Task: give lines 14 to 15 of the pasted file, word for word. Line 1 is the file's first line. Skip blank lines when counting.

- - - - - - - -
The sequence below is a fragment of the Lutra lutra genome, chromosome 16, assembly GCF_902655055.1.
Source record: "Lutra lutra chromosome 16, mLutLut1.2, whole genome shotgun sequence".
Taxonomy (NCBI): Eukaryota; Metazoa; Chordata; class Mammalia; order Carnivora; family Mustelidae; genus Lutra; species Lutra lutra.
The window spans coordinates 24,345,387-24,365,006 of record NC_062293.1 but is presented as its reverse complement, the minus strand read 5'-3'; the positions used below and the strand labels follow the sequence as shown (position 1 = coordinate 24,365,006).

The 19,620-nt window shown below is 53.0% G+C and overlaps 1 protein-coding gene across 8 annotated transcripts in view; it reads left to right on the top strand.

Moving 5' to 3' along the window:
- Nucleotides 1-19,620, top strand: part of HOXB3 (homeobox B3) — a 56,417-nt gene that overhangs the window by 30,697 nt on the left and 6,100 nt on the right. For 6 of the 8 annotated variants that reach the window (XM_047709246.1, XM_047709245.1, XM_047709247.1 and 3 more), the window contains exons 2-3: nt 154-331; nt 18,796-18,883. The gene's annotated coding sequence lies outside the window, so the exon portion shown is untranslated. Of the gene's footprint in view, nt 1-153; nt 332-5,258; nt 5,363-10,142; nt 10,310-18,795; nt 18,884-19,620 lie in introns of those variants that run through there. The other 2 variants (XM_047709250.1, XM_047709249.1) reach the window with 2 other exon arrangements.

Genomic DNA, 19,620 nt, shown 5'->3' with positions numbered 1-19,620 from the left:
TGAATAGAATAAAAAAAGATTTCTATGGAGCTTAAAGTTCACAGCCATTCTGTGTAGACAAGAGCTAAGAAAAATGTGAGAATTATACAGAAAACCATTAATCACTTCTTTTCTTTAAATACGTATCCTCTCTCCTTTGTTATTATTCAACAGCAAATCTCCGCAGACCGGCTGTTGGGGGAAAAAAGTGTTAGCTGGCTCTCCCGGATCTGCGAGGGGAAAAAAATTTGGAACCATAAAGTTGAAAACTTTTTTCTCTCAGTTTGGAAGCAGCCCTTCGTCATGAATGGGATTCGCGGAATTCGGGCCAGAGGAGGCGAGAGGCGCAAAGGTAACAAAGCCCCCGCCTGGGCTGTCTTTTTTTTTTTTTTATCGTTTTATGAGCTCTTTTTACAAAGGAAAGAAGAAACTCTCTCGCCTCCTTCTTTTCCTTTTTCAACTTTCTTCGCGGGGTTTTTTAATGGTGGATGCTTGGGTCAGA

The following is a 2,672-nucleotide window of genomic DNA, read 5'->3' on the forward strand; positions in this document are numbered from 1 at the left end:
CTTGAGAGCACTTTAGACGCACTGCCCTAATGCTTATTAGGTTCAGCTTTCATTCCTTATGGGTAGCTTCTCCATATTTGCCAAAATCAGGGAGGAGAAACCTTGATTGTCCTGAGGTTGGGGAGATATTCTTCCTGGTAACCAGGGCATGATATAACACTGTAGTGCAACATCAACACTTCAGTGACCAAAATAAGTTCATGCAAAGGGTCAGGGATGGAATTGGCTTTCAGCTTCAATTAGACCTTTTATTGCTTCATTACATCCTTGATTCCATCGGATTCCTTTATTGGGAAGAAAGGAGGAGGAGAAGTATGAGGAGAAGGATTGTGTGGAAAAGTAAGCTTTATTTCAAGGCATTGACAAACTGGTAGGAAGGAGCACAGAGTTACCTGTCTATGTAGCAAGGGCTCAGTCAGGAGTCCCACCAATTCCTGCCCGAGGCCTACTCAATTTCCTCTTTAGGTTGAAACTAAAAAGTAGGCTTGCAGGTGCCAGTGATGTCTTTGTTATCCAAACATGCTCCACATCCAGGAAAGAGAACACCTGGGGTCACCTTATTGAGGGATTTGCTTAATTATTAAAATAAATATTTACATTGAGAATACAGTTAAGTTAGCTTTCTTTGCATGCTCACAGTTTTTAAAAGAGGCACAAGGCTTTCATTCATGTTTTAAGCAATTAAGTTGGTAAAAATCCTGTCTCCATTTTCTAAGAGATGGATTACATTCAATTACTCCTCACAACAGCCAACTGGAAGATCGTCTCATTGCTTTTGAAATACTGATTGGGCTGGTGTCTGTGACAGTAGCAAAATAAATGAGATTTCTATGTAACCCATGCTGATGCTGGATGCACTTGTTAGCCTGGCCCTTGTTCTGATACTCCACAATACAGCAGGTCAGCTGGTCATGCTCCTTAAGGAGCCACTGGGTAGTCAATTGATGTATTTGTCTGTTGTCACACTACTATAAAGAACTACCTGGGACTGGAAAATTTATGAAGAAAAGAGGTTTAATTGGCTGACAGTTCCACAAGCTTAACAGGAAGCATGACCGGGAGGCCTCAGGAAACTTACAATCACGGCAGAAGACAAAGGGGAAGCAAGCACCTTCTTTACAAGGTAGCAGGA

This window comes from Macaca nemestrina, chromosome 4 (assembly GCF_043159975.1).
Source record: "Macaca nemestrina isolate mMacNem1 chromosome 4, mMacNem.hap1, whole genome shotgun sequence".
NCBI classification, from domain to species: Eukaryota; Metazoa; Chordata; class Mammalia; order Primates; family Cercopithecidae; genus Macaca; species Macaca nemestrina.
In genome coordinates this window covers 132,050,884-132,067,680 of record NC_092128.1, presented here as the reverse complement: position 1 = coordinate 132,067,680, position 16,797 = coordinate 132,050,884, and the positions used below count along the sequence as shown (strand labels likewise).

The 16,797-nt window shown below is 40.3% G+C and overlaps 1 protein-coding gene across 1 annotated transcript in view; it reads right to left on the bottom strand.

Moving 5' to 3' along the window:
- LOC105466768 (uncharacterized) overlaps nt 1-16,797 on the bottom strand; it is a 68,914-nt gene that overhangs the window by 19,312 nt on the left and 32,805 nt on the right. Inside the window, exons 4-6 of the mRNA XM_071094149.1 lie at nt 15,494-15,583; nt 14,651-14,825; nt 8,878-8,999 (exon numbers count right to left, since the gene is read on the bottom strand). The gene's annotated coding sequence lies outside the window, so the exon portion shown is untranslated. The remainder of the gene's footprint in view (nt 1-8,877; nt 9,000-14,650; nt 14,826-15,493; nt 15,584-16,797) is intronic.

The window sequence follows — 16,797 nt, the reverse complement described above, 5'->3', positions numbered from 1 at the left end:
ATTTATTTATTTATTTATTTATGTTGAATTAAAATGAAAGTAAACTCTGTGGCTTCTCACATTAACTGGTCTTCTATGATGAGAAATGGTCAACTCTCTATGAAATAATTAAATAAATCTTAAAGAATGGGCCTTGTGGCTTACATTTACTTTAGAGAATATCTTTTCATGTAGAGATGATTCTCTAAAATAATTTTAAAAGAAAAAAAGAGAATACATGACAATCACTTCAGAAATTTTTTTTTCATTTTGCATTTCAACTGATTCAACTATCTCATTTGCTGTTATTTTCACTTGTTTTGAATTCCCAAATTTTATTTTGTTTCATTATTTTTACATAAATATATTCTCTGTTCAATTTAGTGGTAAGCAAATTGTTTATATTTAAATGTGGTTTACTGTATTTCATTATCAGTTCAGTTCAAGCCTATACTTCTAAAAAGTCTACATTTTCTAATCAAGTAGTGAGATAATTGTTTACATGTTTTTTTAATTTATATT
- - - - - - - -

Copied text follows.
NCBI classification, from domain to species: Eukaryota; Metazoa; Chordata; class Mammalia; order Primates; family Cercopithecidae; genus Macaca; species Macaca nemestrina.
In genome coordinates this window covers 132,050,884-132,067,680 of record NC_092128.1, presented here as the reverse complement: position 1 = coordinate 132,067,680, position 16,797 = coordinate 132,050,884, and the positions used below count along the sequence as shown (strand labels likewise).